Monday, August 20, 2007

ICOM 2007 Day 2 Morning Session

Spent this morning at CECA. Have to take notes quickly so some will be abbreviated – hope you all understand!

Rick West, who I have long admired, gave the first keynote address at CECA. Called Native
America in Museums: The Passing of the Talking Stick, Rick discussed issues around who gets to talk at museums and the concepts of authority and representation. Change in view to idea that communities need to be involved in the work of the museum and in telling their own stories. Scholars have written that need to move museums beyond one-dimensional representation to multiple ones to fully represent the many diverse communities. He feels that US museums are well on their way to a position of shared authority. Motivation came from within the museum community itself, moved away from the metaphorical "temple". All people with legitimate claim may not view museum material in same ways as museum. Widening of concept of authority means museums are becoming different places. Programs based on shared authority widens museum's scope, with a direct benefit to the visitors. Museum as a true forum, gathering place for diverse views has a salutary impact on museums. Museums as forum draws it closer to the community of which it is a part. Becomes a public and civic space.

Experience of NMAI: Museum has a deep relationship with native peoples across North America who were involved in all aspects of development of the museum and shares authority with Native peoples. Five guiding principles for NMAI based on consultations with Native peoples:

  1. Community
  2. Locality – Indian land
  3. Vitality – we are here now
  4. Viewpoint – we know the world differently
  5. Voice – these are our stories

The next speaker was Martin Scharer from the Alimentarium, Vevey, who's paper title was Museums – places for merry discovery. Martin stated that he dislikes the term "learning" and that museums aren't places for learning (I beg to differ – see my thesis
J). Stated that people won't visit museums with boring learning materials – well, yeah! He also talked about the juxtaposition of boring learning and mindless entertainment. Again, he could read some work in my thesis on museums and dumbing down – it's on the wiki. I found the opposite: that visitors well-understood and appreciated the differences between learning, education and entertainment. One interesting part was the presentation of the different exhibition languages for enjoyment, knowledge, experience and thinking. We ran out of time which is a shame because I thought that could have been further explored.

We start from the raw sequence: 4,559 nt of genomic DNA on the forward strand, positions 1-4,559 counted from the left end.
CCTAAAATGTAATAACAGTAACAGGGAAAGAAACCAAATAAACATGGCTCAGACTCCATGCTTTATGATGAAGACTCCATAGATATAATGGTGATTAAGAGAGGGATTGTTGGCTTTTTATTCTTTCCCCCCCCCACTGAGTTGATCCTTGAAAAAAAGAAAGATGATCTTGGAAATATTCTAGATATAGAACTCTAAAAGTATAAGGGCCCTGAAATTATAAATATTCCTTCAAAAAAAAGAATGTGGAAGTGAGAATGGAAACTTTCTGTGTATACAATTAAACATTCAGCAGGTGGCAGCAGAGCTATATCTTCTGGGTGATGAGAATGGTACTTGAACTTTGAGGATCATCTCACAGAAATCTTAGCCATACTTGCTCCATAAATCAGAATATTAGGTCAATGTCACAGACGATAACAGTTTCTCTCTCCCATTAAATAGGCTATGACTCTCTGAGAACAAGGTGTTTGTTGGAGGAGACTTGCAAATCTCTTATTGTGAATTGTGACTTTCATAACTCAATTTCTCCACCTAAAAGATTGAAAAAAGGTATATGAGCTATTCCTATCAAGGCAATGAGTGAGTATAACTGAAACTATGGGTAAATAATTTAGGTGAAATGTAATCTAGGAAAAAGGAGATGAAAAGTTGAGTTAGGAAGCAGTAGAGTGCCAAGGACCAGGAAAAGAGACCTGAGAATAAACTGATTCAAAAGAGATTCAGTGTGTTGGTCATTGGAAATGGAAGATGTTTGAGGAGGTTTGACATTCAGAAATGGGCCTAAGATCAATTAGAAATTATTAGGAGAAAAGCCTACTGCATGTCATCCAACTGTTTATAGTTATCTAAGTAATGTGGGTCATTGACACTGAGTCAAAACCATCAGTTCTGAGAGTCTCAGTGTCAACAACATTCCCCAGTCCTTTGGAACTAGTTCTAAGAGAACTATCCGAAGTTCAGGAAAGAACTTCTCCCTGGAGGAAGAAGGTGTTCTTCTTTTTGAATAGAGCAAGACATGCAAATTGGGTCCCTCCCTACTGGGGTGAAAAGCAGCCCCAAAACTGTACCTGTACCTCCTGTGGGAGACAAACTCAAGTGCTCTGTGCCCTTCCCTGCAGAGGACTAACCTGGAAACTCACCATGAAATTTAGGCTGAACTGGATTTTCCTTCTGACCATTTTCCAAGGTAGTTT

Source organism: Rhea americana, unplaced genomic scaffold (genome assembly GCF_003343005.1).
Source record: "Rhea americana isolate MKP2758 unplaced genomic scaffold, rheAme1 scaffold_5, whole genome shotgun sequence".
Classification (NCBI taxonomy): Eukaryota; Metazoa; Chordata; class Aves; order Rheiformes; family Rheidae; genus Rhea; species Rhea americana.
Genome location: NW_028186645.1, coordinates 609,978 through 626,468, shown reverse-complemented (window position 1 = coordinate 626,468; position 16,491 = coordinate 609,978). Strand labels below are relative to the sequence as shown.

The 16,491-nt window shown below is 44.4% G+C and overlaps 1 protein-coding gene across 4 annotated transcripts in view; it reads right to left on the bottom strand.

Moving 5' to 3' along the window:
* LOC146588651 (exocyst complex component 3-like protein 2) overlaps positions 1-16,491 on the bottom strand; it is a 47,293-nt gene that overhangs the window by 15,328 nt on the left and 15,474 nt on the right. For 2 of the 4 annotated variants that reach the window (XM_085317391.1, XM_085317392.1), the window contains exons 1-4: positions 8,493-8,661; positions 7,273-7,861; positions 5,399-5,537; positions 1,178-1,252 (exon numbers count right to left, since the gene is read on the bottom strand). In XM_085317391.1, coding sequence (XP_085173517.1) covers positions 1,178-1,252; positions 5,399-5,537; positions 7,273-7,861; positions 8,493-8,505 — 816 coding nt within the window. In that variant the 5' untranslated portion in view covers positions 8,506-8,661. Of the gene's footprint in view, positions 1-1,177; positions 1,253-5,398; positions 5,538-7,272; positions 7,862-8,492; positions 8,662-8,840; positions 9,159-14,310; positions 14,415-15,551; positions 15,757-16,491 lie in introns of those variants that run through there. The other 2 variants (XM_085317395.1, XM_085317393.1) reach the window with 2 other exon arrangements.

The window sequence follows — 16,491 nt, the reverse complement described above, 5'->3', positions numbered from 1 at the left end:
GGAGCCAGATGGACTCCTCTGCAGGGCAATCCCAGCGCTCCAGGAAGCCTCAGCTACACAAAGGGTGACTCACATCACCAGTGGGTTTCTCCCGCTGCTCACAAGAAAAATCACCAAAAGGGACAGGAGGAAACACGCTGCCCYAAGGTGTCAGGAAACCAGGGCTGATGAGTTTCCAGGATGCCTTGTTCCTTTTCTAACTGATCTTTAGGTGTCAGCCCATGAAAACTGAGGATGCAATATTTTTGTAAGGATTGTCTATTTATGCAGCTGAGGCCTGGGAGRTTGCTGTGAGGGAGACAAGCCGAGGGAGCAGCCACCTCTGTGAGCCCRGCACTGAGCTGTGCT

The keynotes were followed by a panel discussing the key ideas of the morning. Cheers to Silvia Singer, one of the panellists, who stated that without the visitors museums are nothing! Objects are not the only way to showcase culture, many things are intangible and this shouldn't be dismissed. Bravo to you Silvia and great to see you here – you look terrific!

BTW I'm not being as good a blogger as I should be as I'm hanging out on Facebook – check me out Facebook | Lynda Kelly.

After morning coffee Graham Black from Nottingham Trent University gave a paper titled Creating a learning environment. It was a thrill to meet Graham as we had previously only corresponded via email when he was writing his wonderful book The Engaging Museum – check out more about Graham here. Going to take fast notes now:

  • When planning for engagement need to look at the whole visitor experience
  • Not just the responsibility of those with "learning" or "education" in their titles
  • Factors in developing a learning environment:
    • Provide stimulus to visit in first place – positive image, arriving expecting to engage
    • Keep visitors in right frame of mind – first impressions vital; create informal, user-friendly atmosphere; key role of FOH staff; minimise user effort
    • providing opportunities and support to engage – encourage reflection
    • Enable follow-up – potential of the web
  • Graham offered to email people his paper – so email him Graham Black

1 comment:

seafoam said...

I agreed that community should be one of the knowledge sources for exhibition inperpretation. To exhibition or activities, we need the conversation rather monolog. In my proposal of the thesis, I also cited similar concepts and opinions to emphasize the voice of communities (in the case study of my proposal, the concept of community tends to 'community of practice' which the vocational group of harbour affairs and shipping), and to challenge whether museum exhibitions could attract them as well as really reflect their stories or not.

I'm glad of your share about the outline of this speaker's thesis.

May I have a copy when you return to Sydney?? :)

By the way, I can't sbuscribe your blog via AM's computer, and will try again at home.

Please say hello to my teacher if you meet her. 3Q